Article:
Sufism and Tawhid
Sufism, Islam’s inner dimension, is the best way to achieve tawhid. The Islamic creedal statement shows that all Muslims believe in absolute Divine Unity: La illaha illa Allah (there is no deity but God).
Sufism seeks to free people from the prison of multiplicity, to remove any mental processes or physical actions that divert their ego-centers toward temporal and sensual desires, and to eradicate hypocrisy. In short, it seeks to make people whole, for only such people can become holy. People profess faith in God but live and act as if there were many deities, and so are guilty of polytheism and hypocrisy. As Sufism seeks to bring such a condition into the open and cure the afflicted person, its goal is to integrate each person at every level of his or her existence.
Such an integration is brought about by harmonizing all bodily, mental, and spiritual faculties, not by negating the intelligence, which so often occurs with modern religious movements. Sufism bases its methods upon observing the Shari‘a and, in particular, the daily prayers, which are a most powerful means of integrating people’s psychic faculties and harmonizing them with their corporeal being.
Sufism’s main method is continuous prayer. This is done in both quantitative and qualitative terms through invocation (dhikr), in which all otherness and separation from the Divine is removed and tawhid is achieved. Invocation, when combined with the appropriate forms of meditation (fikr), causes the emergence of an integrated pure and whole gold-like soul. After this, people use invocation to offer their souls to God so that they may return to Him in ecstasy.
Those who achieve this integration possess certain characteristics that anyone can see, for it leaves its imprint even upon their outer appearance, which necessarily reflects their inner state. Such people are cured of all spiritual illnesses by having their tensions and complexes removed, as their need for the transcendent has been met and satisfied, and not through modern psychoanalysis. Moreover, they do not compartmentalize their lives, for their thoughts and actions issue from a single center and are based on a series of immutable principles.
They realize the Islamic ideal of unifying contemplation with the practical and so do not act or think “normally,” for their contemplation and meditation are combined in the purest and most intense activity. As a result, they reflect Divine Unity and become the total theophany of the Divine Names and Qualities. They act and live in such a manner that all of their actions and words exude a spiritual fragrance and beauty. They are somehow in touch with that Divine Grace running through the universe’s arteries.
Such people have reached the goal of their lives and have no fear, which is so destructive to modern people. They see death not as total annihilation, but as a shift from a state of lesser sensitivity to a higher one. All of us belong to God, and the Qur’an states that each person and society moves toward God. Therefore death is only a shift and a change from one stage of existence to a higher one, and ultimately terminates with God.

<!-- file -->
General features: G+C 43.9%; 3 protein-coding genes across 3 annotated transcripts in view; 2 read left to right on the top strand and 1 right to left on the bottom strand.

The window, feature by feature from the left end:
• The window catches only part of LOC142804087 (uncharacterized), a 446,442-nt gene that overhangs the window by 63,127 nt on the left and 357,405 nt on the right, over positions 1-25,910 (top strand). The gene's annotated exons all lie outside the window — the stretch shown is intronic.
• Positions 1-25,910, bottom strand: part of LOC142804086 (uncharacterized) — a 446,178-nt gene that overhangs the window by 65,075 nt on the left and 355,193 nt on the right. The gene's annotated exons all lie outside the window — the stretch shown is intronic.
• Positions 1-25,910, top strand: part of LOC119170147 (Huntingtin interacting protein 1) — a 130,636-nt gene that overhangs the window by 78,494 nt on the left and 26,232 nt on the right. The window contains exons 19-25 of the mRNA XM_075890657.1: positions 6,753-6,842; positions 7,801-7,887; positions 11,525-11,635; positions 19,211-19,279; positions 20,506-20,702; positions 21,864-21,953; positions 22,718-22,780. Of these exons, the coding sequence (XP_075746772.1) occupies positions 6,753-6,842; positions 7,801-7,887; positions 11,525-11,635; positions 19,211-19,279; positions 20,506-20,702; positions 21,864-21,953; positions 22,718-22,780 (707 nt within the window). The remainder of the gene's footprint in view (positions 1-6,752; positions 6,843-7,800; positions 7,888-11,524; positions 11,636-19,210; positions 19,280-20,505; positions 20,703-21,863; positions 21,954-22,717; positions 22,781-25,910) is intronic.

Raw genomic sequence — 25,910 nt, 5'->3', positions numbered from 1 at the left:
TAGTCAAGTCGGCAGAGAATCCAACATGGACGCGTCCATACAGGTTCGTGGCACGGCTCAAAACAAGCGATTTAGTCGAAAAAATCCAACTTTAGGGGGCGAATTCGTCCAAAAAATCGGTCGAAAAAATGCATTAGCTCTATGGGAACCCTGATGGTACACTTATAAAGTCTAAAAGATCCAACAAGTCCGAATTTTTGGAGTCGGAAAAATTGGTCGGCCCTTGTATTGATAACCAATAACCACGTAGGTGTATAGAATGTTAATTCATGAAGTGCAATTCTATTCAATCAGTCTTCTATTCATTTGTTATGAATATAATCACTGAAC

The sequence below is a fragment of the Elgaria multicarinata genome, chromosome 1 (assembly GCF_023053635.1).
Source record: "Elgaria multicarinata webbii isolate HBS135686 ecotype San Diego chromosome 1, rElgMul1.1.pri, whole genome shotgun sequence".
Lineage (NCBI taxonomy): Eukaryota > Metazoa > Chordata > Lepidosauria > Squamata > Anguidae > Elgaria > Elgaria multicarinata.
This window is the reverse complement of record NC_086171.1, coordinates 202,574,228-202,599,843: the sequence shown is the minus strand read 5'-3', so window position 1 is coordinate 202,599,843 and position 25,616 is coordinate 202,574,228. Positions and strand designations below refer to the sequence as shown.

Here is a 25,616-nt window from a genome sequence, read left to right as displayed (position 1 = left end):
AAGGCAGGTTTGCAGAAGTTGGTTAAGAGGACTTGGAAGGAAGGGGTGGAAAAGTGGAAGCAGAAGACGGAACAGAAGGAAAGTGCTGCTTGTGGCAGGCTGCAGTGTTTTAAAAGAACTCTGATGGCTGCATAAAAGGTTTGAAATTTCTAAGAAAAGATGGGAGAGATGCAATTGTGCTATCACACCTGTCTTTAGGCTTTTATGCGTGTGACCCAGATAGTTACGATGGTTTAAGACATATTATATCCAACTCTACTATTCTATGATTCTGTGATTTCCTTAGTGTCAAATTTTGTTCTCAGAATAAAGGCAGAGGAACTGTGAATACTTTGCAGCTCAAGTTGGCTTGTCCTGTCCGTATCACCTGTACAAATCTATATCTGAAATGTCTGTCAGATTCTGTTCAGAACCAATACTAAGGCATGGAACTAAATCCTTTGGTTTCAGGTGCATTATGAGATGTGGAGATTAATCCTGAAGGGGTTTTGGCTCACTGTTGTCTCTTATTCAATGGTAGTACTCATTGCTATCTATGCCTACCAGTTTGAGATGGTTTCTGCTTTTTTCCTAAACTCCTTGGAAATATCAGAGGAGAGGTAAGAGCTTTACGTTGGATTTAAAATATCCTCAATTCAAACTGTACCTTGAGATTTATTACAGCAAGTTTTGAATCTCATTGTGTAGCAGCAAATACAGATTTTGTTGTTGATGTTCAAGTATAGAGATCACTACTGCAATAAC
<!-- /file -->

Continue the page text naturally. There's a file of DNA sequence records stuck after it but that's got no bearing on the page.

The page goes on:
Death does not destroy our internal or external sensory faculties, but rather refines and sharpens them. It only severs the conscious ego’s direct relationship with the outer material world, to which it is connected through the external senses. As material life veils human senses and consciousness, death sharpens all human faculties by removing this veil. A Prophetic tradition confirms this: “People are now in a state of sleep. They will awake when they die.”
So death is actually an ascension, a gate opening upon higher realities and pleasures of existence, not something to be feared by sincere Muslims. It is a transference from the dungeons of worldly life to the gardens of Paradise, from the world of labor and trouble to the abode of rewards. In another Prophetic tradition, God says:
My servants draw near to me through supererogatory works, so that I love them. When I love them, I am their ears with which they hear, their eyes with which they see, their tongues with which they speak, and their hands with which they take.
most advisable way to God for today
Said Nursi, a twentieth-century Muslim scholar, sought to combine religious and natural sciences with spirituality to produce “complete” Muslims. In his terminology, these would be Muslims having minds enlightened by natural science and hearts illumined by religious science and spirituality. He offers the following way:
There are many ways to Almighty God. All true ways have been derived from the Qur’an, but some are safer and more comprehensive and direct than others. The way I have derived from the Qur’an depends upon our perception and confession of helplessness and poverty before God’s Might and Riches, and upon affection and reflection.
This way is as sure as the way of loving God, or even safer, for it elevates you so as to be loved by God on account of your sincere devotion to Him. Your perception and acknowledgment of your poverty leads you to the Divine Name the All-Merciful. Affection is more effective than love, and leads to the Name the All-Compassionate. Reflection is brighter and more comprehensive than love, and leads to the Name the All-Wise. This way does not resemble the way of those Sufi orders that have developed a 10-step method to purify and sharpen their members’ 10 outer and inner senses or faculties and that prefer to recite God’s Names silently. Neither does it resemble those orders that practice public recitation and seek to purify their members from all defects contained in the soul’s seven stations.